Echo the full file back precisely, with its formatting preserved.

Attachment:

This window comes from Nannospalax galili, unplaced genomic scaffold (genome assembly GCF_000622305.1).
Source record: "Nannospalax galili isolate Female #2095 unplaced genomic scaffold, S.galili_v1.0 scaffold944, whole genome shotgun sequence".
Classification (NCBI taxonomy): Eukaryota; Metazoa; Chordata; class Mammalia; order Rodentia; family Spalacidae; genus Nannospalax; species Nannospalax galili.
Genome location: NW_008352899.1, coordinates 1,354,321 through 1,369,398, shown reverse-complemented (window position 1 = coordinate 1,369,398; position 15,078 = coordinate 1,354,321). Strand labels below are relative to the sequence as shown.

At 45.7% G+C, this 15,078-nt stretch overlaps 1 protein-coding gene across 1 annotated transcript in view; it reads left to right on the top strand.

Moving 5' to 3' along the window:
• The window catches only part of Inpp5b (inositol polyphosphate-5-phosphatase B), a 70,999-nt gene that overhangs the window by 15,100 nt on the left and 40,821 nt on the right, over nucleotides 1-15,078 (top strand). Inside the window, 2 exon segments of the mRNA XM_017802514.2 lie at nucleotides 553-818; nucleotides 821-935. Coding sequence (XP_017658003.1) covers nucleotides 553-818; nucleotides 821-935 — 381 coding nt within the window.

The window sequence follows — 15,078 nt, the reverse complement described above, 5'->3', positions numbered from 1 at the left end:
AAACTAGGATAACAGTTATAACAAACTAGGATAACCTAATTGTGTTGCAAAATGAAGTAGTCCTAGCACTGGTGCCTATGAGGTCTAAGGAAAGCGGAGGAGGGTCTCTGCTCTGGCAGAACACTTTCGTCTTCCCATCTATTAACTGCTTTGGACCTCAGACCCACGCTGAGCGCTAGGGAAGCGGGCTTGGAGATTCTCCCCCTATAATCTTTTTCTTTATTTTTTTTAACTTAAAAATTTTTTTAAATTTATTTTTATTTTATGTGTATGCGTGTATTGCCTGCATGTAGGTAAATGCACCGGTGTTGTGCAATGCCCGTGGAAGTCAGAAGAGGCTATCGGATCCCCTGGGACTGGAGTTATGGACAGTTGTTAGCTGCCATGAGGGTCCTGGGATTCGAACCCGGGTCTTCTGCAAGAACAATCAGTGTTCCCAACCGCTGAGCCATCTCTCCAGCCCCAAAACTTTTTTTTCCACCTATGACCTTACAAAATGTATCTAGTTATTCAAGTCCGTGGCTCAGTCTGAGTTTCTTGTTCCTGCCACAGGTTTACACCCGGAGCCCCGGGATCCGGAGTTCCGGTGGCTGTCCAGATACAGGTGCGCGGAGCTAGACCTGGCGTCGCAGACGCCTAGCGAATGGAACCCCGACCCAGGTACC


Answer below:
This window comes from Nannospalax galili, unplaced genomic scaffold (genome assembly GCF_000622305.1).
Source record: "Nannospalax galili isolate Female #2095 unplaced genomic scaffold, S.galili_v1.0 scaffold944, whole genome shotgun sequence".
Classification (NCBI taxonomy): Eukaryota; Metazoa; Chordata; class Mammalia; order Rodentia; family Spalacidae; genus Nannospalax; species Nannospalax galili.
Genome location: NW_008352899.1, coordinates 1,354,321 through 1,369,398, shown reverse-complemented (window position 1 = coordinate 1,369,398; position 15,078 = coordinate 1,354,321). Strand labels below are relative to the sequence as shown.

At 45.7% G+C, this 15,078-nt stretch overlaps 1 protein-coding gene across 1 annotated transcript in view; it reads left to right on the top strand.

Moving 5' to 3' along the window:
• The window catches only part of Inpp5b (inositol polyphosphate-5-phosphatase B), a 70,999-nt gene that overhangs the window by 15,100 nt on the left and 40,821 nt on the right, over nucleotides 1-15,078 (top strand). Inside the window, 2 exon segments of the mRNA XM_017802514.2 lie at nucleotides 553-818; nucleotides 821-935. Coding sequence (XP_017658003.1) covers nucleotides 553-818; nucleotides 821-935 — 381 coding nt within the window.

The window sequence follows — 15,078 nt, the reverse complement described above, 5'->3', positions numbered from 1 at the left end:
AAACTAGGATAACAGTTATAACAAACTAGGATAACCTAATTGTGTTGCAAAATGAAGTAGTCCTAGCACTGGTGCCTATGAGGTCTAAGGAAAGCGGAGGAGGGTCTCTGCTCTGGCAGAACACTTTCGTCTTCCCATCTATTAACTGCTTTGGACCTCAGACCCACGCTGAGCGCTAGGGAAGCGGGCTTGGAGATTCTCCCCCTATAATCTTTTTCTTTATTTTTTTTAACTTAAAAATTTTTTTAAATTTATTTTTATTTTATGTGTATGCGTGTATTGCCTGCATGTAGGTAAATGCACCGGTGTTGTGCAATGCCCGTGGAAGTCAGAAGAGGCTATCGGATCCCCTGGGACTGGAGTTATGGACAGTTGTTAGCTGCCATGAGGGTCCTGGGATTCGAACCCGGGTCTTCTGCAAGAACAATCAGTGTTCCCAACCGCTGAGCCATCTCTCCAGCCCCAAAACTTTTTTTTCCACCTATGACCTTACAAAATGTATCTAGTTATTCAAGTCCGTGGCTCAGTCTGAGTTTCTTGTTCCTGCCACAGGTTTACACCCGGAGCCCCGGGATCCGGAGTTCCGGTGGCTGTCCAGATACAGGTGCGCGGAGCTAGACCTGGCGTCGCAGACGCCTAGCGAATGGAACCCCGACCCAGGTACC